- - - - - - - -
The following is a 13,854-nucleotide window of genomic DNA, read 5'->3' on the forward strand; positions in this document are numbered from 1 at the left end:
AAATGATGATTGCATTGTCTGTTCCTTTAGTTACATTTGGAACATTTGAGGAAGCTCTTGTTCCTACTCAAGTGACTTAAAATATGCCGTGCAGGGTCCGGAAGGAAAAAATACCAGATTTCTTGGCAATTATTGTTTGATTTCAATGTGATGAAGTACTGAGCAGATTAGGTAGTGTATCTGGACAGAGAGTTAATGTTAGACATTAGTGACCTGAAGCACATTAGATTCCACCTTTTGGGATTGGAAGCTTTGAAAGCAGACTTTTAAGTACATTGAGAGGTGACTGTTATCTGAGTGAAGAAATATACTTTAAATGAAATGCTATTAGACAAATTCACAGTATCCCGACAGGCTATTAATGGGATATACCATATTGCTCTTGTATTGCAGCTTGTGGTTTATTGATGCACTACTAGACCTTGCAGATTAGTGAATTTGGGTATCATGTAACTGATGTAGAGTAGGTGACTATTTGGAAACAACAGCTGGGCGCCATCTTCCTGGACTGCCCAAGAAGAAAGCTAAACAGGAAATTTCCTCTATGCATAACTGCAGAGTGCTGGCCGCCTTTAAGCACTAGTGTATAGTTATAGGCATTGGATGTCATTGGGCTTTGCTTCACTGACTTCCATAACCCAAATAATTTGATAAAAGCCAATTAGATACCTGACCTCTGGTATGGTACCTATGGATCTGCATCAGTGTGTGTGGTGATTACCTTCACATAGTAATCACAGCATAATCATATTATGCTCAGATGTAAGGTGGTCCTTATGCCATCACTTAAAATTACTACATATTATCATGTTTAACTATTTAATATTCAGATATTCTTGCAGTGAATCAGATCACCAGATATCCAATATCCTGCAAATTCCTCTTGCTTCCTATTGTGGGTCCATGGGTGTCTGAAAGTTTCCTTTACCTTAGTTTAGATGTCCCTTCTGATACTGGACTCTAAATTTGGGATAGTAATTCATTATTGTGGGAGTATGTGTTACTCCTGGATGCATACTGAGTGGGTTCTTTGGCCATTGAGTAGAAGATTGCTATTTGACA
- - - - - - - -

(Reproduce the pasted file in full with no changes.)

The following is a 13,854-nucleotide window of genomic DNA, read 5'->3' on the forward strand; positions in this document are numbered from 1 at the left end:
AAATGATGATTGCATTGTCTGTTCCTTTAGTTACATTTGGAACATTTGAGGAAGCTCTTGTTCCTACTCAAGTGACTTAAAATATGCCGTGCAGGGTCCGGAAGGAAAAAATACCAGATTTCTTGGCAATTATTGTTTGATTTCAATGTGATGAAGTACTGAGCAGATTAGGTAGTGTATCTGGACAGAGAGTTAATGTTAGACATTAGTGACCTGAAGCACATTAGATTCCACCTTTTGGGATTGGAAGCTTTGAAAGCAGACTTTTAAGTACATTGAGAGGTGACTGTTATCTGAGTGAAGAAATATACTTTAAATGAAATGCTATTAGACAAATTCACAGTATCCCGACAGGCTATTAATGGGATATACCATATTGCTCTTGTATTGCAGCTTGTGGTTTATTGATGCACTACTAGACCTTGCAGATTAGTGAATTTGGGTATCATGTAACTGATGTAGAGTAGGTGACTATTTGGAAACAACAGCTGGGCGCCATCTTCCTGGACTGCCCAAGAAGAAAGCTAAACAGGAAATTTCCTCTATGCATAACTGCAGAGTGCTGGCCGCCTTTAAGCACTAGTGTATAGTTATAGGCATTGGATGTCATTGGGCTTTGCTTCACTGACTTCCATAACCCAAATAATTTGATAAAAGCCAATTAGATACCTGACCTCTGGTATGGTACCTATGGATCTGCATCAGTGTGTGTGGTGATTACCTTCACATAGTAATCACAGCATAATCATATTATGCTCAGATGTAAGGTGGTCCTTATGCCATCACTTAAAATTACTACATATTATCATGTTTAACTATTTAATATTCAGATATTCTTGCAGTGAATCAGATCACCAGATATCCAATATCCTGCAAATTCCTCTTGCTTCCTATTGTGGGTCCATGGGTGTCTGAAAGTTTCCTTTACCTTAGTTTAGATGTCCCTTCTGATACTGGACTCTAAATTTGGGATAGTAATTCATTATTGTGGGAGTATGTGTTACTCCTGGATGCATACTGAGTGGGTTCTTTGGCCATTGAGTAGAAGATTGCTATTTGACA